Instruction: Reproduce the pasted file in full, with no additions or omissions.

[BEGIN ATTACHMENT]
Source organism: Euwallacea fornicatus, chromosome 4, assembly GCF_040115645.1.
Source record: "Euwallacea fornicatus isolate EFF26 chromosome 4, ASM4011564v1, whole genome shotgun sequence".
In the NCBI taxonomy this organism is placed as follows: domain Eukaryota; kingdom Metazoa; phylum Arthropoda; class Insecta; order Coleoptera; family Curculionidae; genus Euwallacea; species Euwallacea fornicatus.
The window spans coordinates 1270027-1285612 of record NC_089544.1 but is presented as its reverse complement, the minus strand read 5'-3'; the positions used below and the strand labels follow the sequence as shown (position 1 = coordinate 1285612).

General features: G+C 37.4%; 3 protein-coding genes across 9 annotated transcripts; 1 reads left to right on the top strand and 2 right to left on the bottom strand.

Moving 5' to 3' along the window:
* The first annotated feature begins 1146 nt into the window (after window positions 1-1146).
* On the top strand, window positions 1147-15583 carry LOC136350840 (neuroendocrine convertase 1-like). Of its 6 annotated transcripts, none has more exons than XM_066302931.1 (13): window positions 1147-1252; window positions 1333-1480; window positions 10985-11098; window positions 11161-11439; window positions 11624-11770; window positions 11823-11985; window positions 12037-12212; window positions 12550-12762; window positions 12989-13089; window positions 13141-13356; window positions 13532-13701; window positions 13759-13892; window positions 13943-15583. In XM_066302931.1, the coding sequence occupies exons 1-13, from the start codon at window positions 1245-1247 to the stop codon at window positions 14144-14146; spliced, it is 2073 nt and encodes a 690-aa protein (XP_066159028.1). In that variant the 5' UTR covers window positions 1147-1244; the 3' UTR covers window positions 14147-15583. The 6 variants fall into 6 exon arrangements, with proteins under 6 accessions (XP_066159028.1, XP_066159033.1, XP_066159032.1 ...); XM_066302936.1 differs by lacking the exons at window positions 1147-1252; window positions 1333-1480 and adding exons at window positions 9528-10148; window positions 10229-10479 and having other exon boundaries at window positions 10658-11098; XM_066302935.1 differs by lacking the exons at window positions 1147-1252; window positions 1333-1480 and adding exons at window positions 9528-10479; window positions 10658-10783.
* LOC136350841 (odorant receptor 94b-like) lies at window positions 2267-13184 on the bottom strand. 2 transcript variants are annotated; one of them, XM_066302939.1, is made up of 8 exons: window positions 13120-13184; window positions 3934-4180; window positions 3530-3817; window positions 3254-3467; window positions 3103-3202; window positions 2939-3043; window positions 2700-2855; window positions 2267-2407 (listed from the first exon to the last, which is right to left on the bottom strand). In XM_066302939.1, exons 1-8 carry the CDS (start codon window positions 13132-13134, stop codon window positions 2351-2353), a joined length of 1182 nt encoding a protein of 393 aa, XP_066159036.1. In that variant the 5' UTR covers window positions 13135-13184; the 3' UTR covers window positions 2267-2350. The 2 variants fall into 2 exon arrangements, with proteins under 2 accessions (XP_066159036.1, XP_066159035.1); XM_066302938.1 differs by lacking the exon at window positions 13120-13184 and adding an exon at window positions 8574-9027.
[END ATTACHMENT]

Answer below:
Source organism: Euwallacea fornicatus, chromosome 4, assembly GCF_040115645.1.
Source record: "Euwallacea fornicatus isolate EFF26 chromosome 4, ASM4011564v1, whole genome shotgun sequence".
In the NCBI taxonomy this organism is placed as follows: domain Eukaryota; kingdom Metazoa; phylum Arthropoda; class Insecta; order Coleoptera; family Curculionidae; genus Euwallacea; species Euwallacea fornicatus.
The window spans coordinates 1270027-1285612 of record NC_089544.1 but is presented as its reverse complement, the minus strand read 5'-3'; the positions used below and the strand labels follow the sequence as shown (position 1 = coordinate 1285612).

General features: G+C 37.4%; 3 protein-coding genes across 9 annotated transcripts; 1 reads left to right on the top strand and 2 right to left on the bottom strand.

Moving 5' to 3' along the window:
* The first annotated feature begins 1146 nt into the window (after window positions 1-1146).
* On the top strand, window positions 1147-15583 carry LOC136350840 (neuroendocrine convertase 1-like). Of its 6 annotated transcripts, none has more exons than XM_066302931.1 (13): window positions 1147-1252; window positions 1333-1480; window positions 10985-11098; window positions 11161-11439; window positions 11624-11770; window positions 11823-11985; window positions 12037-12212; window positions 12550-12762; window positions 12989-13089; window positions 13141-13356; window positions 13532-13701; window positions 13759-13892; window positions 13943-15583. In XM_066302931.1, the coding sequence occupies exons 1-13, from the start codon at window positions 1245-1247 to the stop codon at window positions 14144-14146; spliced, it is 2073 nt and encodes a 690-aa protein (XP_066159028.1). In that variant the 5' UTR covers window positions 1147-1244; the 3' UTR covers window positions 14147-15583. The 6 variants fall into 6 exon arrangements, with proteins under 6 accessions (XP_066159028.1, XP_066159033.1, XP_066159032.1 ...); XM_066302936.1 differs by lacking the exons at window positions 1147-1252; window positions 1333-1480 and adding exons at window positions 9528-10148; window positions 10229-10479 and having other exon boundaries at window positions 10658-11098; XM_066302935.1 differs by lacking the exons at window positions 1147-1252; window positions 1333-1480 and adding exons at window positions 9528-10479; window positions 10658-10783.
* LOC136350841 (odorant receptor 94b-like) lies at window positions 2267-13184 on the bottom strand. 2 transcript variants are annotated; one of them, XM_066302939.1, is made up of 8 exons: window positions 13120-13184; window positions 3934-4180; window positions 3530-3817; window positions 3254-3467; window positions 3103-3202; window positions 2939-3043; window positions 2700-2855; window positions 2267-2407 (listed from the first exon to the last, which is right to left on the bottom strand). In XM_066302939.1, exons 1-8 carry the CDS (start codon window positions 13132-13134, stop codon window positions 2351-2353), a joined length of 1182 nt encoding a protein of 393 aa, XP_066159036.1. In that variant the 5' UTR covers window positions 13135-13184; the 3' UTR covers window positions 2267-2350. The 2 variants fall into 2 exon arrangements, with proteins under 2 accessions (XP_066159036.1, XP_066159035.1); XM_066302938.1 differs by lacking the exon at window positions 13120-13184 and adding an exon at window positions 8574-9027.